Four essential things we all desire in life and why they could be the answer to reducing crime


In the UK we have a problem with juvenile delinquency. To deal with it, we also have a veritable explosion of orders relating to restraining anti-social behavior (called ASBOs), which does not appear to be having the desired effect. On the other hand we have the cult of celebrity.

The desire to be like celebrities, worship at their altar and seek our own 15 minutes of fame. Turn on your television set any day of the week and 3 out of the 5 main channels are likely to have reality programme involving celebrities! Hardly anything else occupies prime time television now. Programme makers have discovered the current secret of getting a big audience and are milking it to capacity. So, is there any connection between anti-social behavior and the desire for fame? You bet there is. They are two sides of exactly the same coin.

The idea for the SAVI© self-enrichment concept came to me while I was trying to work out what motivated people:

a. Why some of us would do certain things but not others;

b. Why extraordinary people feel the sky is their limit while ordinary mortals prefer to see the gloomy side of life or to just do the minimum;

c. Why the hopeful ones among us see the bottle as half-full, while the 'realistic' ones see it as half empty;

d. Why some people procrastinate in making decisions and taking action while others get on with it in a jiffy and, most important of all, why some deviants turn to crime and negativity while most of us prefer the straight and narrow.

We hear a lot about failed relationships in social interactions. At work, in particular, there are always personality clashes, never-ending difference in perceptions relating to bosses, managers, project leaders and others; wide rifts between unions and management; conflict between lovers and their partners and problems between parents and children: all because of a marked lack of SAVI©, or, more likely, a perception that it's missing.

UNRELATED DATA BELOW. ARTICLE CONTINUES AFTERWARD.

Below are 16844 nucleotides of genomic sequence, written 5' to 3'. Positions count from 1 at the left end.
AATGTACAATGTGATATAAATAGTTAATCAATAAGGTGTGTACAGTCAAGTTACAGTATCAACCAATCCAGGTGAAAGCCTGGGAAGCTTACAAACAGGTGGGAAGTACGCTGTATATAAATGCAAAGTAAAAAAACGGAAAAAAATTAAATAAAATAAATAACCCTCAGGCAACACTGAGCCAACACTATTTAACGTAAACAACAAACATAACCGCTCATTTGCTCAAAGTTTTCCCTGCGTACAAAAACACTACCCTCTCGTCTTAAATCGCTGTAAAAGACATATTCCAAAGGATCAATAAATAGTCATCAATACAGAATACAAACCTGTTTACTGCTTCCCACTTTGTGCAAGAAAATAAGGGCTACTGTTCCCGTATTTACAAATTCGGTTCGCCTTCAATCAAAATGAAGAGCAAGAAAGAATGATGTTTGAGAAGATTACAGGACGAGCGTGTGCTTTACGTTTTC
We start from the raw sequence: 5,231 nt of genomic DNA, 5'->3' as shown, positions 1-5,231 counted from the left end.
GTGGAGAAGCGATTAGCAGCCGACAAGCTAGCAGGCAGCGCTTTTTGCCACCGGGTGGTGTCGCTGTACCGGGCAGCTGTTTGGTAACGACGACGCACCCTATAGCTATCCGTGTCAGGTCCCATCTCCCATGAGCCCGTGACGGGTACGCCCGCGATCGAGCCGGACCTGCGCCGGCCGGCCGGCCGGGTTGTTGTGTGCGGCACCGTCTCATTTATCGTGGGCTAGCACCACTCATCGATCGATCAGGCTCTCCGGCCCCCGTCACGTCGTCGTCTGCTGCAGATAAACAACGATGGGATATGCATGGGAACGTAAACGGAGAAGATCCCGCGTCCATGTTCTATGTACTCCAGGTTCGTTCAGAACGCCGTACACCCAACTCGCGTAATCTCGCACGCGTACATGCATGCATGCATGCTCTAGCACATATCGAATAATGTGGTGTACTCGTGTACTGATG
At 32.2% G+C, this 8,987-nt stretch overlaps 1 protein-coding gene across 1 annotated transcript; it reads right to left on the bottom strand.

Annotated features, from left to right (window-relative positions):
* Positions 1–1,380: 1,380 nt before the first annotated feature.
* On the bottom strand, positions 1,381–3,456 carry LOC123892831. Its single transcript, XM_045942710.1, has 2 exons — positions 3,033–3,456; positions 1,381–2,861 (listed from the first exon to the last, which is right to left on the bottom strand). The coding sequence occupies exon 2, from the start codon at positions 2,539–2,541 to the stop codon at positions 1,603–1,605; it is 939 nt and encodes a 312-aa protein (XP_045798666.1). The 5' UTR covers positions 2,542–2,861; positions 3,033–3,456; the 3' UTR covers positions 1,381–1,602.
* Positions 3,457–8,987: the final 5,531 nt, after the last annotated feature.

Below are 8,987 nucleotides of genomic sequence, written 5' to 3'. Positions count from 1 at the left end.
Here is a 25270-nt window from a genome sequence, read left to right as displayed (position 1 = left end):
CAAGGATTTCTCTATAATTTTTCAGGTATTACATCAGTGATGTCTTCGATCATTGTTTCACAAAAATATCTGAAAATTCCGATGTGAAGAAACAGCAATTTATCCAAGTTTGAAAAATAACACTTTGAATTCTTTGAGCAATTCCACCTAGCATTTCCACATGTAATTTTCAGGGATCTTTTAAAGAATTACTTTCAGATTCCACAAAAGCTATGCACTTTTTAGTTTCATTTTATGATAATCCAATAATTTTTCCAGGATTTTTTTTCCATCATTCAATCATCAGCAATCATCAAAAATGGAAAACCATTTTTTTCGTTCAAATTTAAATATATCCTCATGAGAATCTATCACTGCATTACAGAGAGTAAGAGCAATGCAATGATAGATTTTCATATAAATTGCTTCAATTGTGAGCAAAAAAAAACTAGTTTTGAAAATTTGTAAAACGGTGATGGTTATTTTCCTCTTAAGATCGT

Ask anyone if they enjoy their jobs and at least 60% will tell you that they don't. A significant number will also add that they can't even face going to work many mornings, while too many vote with their feet and are absent more times than they're in. Is the job all that bad? Not at all. Most people gravitate towards the things they like to do. They actually CHOSE a personal career, no one forced them into it. If they are unhappy, something more important lies at the heart of their discontent.

They all lack SAVI©, but they are probably unaware that they do! I have tons of SAVI© now through my own work and achievements, but it has not always been like that. It used to be a dark struggle to get it! So why don't the majority of people have this key enrichment? Mainly because it depends on many positive things happening around them, so it won't come in neat, handy packages.

The meaning of SAVI©

By my experienced reckoning, most people need just four major things to feel great about themselves, to do anything for you, to love you to bits, to do their job well, to feel alive and kicking, to achieve a great amount in their lives and to feel like wonderful human beings. Deviants or potential criminals need a fifth element (P) to feel in control of their environment and good about themselves. That is why one can never erase criminality and deviance from our world unless that element is going to be provided from elsewhere. SAVI is essential to our lives to boost our contribution to our home, work and environment. Where it is lacking there is a very unhappy individual, or a deviant in the making. To have SAVI is to feel good: about the self, about life, about living and about purpose; to feel energised and at peace, more empathetic and compassionate.